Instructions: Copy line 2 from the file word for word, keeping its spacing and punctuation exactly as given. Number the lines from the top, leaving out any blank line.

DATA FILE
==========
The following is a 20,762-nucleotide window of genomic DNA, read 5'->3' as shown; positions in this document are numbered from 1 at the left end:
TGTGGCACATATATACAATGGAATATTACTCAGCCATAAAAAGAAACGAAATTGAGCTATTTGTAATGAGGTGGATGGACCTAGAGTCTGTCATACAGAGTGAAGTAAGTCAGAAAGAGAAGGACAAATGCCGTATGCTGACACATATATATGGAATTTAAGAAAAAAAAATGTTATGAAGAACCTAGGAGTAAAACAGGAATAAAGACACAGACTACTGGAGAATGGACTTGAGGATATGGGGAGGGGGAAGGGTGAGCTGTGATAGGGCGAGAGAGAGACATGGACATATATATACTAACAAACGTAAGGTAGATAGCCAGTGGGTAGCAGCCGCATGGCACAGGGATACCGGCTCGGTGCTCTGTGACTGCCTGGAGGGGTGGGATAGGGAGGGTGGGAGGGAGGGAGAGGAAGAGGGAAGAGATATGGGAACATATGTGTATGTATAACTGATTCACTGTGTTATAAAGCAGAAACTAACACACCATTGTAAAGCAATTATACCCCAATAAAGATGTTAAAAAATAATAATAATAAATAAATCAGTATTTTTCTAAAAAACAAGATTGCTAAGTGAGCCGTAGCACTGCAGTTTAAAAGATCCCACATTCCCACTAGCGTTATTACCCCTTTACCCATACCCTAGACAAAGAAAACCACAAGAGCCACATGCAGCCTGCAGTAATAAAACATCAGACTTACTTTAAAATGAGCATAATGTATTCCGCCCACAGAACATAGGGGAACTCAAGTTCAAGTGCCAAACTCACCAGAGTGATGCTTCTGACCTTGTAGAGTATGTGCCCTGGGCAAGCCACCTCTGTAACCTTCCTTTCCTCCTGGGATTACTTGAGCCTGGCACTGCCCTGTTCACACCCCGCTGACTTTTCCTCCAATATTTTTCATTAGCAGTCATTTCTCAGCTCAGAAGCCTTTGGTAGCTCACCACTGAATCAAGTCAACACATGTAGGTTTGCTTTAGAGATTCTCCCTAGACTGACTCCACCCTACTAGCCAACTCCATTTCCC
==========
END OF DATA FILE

TGTGGCACATATATACAATGGAATATTACTCAGCCATAAAAAGAAACGAAATTGAGCTATTTGTAATGAGGTGGATGGACCTAGAGTCTGTCATACAGAGTGAAGTAAGTCAGAAAGAGAAGGACAAATGCCGTATGCTGACACATATATATGGAATTTAAGAAAAAAAAATGTTATGAAGAACCTAGGAGTAAAACAGGAATAAAGACACAGACTACTGGAGAATGGACTTGAGGATATGGGGAGGGGGAAGGGTGAGCTGTGATAGGGCGAGAGAGAGACATGGACATATATATACTAACAAACGTAAGGTAGATAGCCAGTGGGTAGCAGCCGCATGGCACAGGGATACCGGCTCGGTGCTCTGTGACTGCCTGGAGGGGTGGGATAGGGAGGGTGGGAGGGAGGGAGAGGAAGAGGGAAGAGATATGGGAACATATGTGTATGTATAACTGATTCACTGTGTTATAAAGCAGAAACTAACACACCATTGTAAAGCAATTATACCCCAATAAAGATGTTAAAAAATAATAATAATAAATAAATCAGTATTTTTCTAAAAAACAAGATTGCTAAGTGAGCCGTAGCACTGCAGTTTAAAAGATCCCACATTCCCACTAGCGTTATTACCCCTTTACCCATACCCTAGACAAAGAAAACCACAAGAGCCACATGCAGCCTGCAGTAATAAAACATCAGACTTACTTTAAAATGAGCATAATGTATTCCGCCCACAGAACATAGGGGAACTCAAGTTCAAGTGCCAAACTCACCAGAGTGATGCTTCTGACCTTGTAGAGTATGTGCCCTGGGCAAGCCACCTCTGTAACCTTCCTTTCCTCCTGGGATTACTTGAGCCTGGCACTGCCCTGTTCACACCCCGCTGACTTTTCCTCCAATATTTTTCATTAGCAGTCATTTCTCAGCTCAGAAGCCTTTGGTAGCTCACCACTGAATCAAGTCAACACATGTAGGTTTGCTTTAGAGATTCTCCCTAGACTGACTCCACCCTACTAGCCAACTCCATTTCCC